The decrease in chronological reproductive rates was universal and was observed in all groups tested. The improvement in the status of women, as measured by their increased participation in the public sphere (education, participation in the labor market, and driving), contributed to the decrease in childbearing, although the demand for children did not change. There was also a significant decrease in the demand for children among women who are not present in the public sphere, to the extent that the gap between them and women present in the public sphere has disappeared. Perhaps one of the explanations for the disappearance of the gap is the information revolution and the solutions of electronic social networks in place of actual social networks. As it seems, the combination of the development of social networks and the improvement of the economic situation and the quality of life has led to an increase in the consumption of modern products at the expense of the desired number of children.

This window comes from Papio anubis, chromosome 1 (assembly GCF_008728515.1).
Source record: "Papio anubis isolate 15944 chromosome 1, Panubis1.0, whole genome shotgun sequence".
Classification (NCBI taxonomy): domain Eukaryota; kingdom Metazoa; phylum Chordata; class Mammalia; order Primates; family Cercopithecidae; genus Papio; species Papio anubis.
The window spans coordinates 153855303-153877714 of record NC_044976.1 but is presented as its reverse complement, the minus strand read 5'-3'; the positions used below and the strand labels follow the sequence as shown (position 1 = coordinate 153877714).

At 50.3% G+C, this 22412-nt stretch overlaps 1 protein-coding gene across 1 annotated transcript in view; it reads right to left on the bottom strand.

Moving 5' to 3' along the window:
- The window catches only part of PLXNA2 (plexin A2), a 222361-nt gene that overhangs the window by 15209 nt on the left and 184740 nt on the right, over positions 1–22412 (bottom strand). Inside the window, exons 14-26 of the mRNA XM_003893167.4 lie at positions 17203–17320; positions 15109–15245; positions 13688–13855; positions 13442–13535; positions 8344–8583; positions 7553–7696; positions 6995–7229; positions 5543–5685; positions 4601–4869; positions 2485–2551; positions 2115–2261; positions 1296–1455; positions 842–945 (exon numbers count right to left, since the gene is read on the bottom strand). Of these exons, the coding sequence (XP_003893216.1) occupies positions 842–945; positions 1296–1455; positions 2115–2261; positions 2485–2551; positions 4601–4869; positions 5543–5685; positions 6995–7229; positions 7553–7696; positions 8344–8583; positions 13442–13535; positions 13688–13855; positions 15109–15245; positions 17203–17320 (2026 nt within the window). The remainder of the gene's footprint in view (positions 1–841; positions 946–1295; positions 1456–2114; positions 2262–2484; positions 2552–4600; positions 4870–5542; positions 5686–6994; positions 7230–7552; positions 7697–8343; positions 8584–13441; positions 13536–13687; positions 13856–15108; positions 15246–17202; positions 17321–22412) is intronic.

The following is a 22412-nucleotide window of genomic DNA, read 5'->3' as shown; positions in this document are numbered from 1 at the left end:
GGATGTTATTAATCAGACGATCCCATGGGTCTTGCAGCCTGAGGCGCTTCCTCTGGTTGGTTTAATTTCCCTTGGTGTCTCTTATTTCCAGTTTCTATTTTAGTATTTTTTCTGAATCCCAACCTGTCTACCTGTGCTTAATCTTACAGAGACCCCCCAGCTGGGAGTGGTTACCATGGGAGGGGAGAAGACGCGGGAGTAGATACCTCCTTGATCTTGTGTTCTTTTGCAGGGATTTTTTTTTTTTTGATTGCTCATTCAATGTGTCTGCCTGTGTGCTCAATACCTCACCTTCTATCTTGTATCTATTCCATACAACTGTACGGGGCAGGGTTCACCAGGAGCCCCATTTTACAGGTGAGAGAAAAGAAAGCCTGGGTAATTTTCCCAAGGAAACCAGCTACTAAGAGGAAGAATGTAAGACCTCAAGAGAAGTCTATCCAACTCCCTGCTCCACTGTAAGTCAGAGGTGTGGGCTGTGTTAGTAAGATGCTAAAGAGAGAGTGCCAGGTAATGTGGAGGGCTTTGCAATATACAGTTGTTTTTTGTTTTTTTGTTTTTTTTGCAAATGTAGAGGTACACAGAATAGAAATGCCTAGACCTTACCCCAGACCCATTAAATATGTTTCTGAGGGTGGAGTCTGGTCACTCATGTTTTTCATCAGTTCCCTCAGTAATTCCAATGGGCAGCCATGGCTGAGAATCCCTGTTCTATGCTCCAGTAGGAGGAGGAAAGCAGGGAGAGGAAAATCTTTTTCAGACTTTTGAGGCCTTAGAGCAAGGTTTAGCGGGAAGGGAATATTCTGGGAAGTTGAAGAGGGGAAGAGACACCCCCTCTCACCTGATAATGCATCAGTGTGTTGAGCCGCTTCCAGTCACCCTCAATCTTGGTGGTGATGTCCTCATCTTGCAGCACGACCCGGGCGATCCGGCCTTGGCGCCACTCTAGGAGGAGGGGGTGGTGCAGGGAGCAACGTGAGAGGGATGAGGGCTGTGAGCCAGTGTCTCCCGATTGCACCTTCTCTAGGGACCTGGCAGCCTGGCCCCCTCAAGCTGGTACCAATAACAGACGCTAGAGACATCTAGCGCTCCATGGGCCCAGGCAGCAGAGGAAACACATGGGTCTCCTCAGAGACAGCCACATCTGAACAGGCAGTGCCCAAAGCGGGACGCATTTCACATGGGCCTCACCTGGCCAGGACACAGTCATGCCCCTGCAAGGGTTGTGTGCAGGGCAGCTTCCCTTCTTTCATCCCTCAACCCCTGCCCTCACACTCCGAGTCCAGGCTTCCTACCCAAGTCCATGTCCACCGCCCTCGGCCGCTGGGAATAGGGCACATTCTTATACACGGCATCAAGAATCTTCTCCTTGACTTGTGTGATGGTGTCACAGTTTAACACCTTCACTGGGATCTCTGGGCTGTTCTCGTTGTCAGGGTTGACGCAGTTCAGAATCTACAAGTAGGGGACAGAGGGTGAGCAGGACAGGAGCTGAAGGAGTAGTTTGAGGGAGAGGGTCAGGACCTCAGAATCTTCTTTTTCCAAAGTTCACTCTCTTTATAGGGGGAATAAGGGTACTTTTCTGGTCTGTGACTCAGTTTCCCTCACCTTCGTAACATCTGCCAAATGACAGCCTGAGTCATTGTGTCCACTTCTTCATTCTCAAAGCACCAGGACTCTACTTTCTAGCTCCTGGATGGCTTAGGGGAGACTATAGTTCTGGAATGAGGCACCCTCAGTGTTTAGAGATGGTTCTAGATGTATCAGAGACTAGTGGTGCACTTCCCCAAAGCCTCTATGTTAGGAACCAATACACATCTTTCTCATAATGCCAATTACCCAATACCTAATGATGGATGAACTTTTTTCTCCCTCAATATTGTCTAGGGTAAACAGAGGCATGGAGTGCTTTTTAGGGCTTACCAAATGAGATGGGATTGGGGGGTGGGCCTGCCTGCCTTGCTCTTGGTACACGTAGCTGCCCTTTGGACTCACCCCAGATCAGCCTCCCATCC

This article contributes to the knowledge of the relationship between the use of the Internet for information and social networks and the decline in fertility rates, especially when combined with the transition to sweeping education.

The Introduction

Between 2000 and 2018, birth rates in the Arab community in Israel decreased significantly from an average of 4.37 to 3.44 children per woman. Arab society in Israel is heterogeneous and consists of different groups divided according to religion, level of religiosity, and geographic-ethnic distribution. Despite group differences in birth rates, declines were observed in all of them. To the best of my knowledge, there are no studies that have examined the characteristics of this decline, other than studies that examined the effect of the reduction in child allowances in 2003 on birth rates. The aim of this article is to enrich the scarce information related to the characteristics of the decline in birth rates in Arab society, as well as to enrich information dealing with the social and economic changes that occurred in parallel and their possible impact on the decline in fertility.